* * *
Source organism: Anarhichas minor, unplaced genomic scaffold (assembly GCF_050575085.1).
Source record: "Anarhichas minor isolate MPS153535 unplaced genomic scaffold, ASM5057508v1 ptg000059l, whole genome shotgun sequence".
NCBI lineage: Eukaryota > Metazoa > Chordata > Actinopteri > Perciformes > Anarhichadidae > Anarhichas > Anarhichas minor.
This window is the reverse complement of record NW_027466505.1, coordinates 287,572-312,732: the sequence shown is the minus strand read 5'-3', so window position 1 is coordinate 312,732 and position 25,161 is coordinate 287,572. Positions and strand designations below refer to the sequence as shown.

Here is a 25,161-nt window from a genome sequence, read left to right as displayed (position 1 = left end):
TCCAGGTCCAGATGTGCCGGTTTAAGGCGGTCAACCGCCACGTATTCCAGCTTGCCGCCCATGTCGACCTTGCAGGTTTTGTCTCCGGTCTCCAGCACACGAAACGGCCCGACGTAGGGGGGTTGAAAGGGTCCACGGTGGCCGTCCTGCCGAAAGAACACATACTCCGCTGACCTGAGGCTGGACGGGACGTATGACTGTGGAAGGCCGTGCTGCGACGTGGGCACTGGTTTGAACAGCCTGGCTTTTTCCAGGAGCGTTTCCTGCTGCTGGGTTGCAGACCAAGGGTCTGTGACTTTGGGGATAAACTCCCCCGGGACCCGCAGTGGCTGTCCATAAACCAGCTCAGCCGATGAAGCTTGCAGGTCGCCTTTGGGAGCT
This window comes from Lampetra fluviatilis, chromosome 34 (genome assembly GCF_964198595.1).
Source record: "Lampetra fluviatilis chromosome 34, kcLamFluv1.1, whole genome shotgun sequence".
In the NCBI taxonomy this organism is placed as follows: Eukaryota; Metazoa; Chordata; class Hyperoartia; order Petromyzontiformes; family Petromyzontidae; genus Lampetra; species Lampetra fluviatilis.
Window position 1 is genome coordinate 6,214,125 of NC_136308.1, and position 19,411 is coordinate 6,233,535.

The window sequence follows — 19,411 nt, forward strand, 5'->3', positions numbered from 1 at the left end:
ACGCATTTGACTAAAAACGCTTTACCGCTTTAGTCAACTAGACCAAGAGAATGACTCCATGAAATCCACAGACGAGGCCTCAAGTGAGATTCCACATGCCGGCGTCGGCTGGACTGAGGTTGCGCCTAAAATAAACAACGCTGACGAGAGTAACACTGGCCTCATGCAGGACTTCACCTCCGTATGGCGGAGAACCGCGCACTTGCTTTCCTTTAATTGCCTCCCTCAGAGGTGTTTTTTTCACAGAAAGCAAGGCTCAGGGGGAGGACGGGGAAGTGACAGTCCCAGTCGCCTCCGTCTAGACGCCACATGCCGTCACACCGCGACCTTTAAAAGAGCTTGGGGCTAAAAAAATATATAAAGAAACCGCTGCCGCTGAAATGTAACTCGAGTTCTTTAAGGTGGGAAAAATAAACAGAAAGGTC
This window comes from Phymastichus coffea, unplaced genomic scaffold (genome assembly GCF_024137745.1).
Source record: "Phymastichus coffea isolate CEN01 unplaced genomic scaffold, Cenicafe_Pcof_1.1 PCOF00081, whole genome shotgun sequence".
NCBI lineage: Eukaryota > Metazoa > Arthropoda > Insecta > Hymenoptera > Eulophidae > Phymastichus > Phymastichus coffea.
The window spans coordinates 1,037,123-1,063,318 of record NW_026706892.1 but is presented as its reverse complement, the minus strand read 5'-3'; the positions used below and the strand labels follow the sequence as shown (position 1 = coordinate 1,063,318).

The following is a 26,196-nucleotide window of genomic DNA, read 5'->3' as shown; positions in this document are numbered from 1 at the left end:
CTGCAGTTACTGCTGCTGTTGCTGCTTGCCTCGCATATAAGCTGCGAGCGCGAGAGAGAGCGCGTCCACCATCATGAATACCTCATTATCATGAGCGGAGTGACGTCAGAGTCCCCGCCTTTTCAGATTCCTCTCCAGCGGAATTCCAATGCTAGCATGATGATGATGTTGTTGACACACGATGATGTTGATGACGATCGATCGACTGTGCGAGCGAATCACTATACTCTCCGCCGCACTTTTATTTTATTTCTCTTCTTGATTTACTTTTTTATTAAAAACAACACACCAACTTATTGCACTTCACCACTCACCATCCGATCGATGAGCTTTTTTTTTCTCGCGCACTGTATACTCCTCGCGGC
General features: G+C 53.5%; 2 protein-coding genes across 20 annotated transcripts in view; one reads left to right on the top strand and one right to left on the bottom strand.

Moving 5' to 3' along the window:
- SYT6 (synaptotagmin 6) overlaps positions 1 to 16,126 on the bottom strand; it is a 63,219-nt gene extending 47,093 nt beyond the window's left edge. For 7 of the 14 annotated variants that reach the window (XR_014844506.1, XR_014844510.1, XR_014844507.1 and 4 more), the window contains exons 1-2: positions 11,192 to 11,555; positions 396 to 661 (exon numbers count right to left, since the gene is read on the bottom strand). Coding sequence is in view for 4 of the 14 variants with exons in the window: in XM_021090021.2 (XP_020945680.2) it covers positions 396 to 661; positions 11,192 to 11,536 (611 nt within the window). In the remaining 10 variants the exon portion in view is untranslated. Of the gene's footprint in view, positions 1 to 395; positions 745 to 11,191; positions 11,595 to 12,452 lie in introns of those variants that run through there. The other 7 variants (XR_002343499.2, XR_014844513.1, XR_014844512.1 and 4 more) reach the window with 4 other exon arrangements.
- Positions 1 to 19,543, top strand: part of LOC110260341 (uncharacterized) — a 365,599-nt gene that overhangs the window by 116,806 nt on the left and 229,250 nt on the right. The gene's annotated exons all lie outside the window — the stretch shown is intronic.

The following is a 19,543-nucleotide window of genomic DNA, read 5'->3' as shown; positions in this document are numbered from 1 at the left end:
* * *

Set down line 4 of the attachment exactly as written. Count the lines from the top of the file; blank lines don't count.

This window is the reverse complement of record NW_027466505.1, coordinates 287,572-312,732: the sequence shown is the minus strand read 5'-3', so window position 1 is coordinate 312,732 and position 25,161 is coordinate 287,572. Positions and strand designations below refer to the sequence as shown.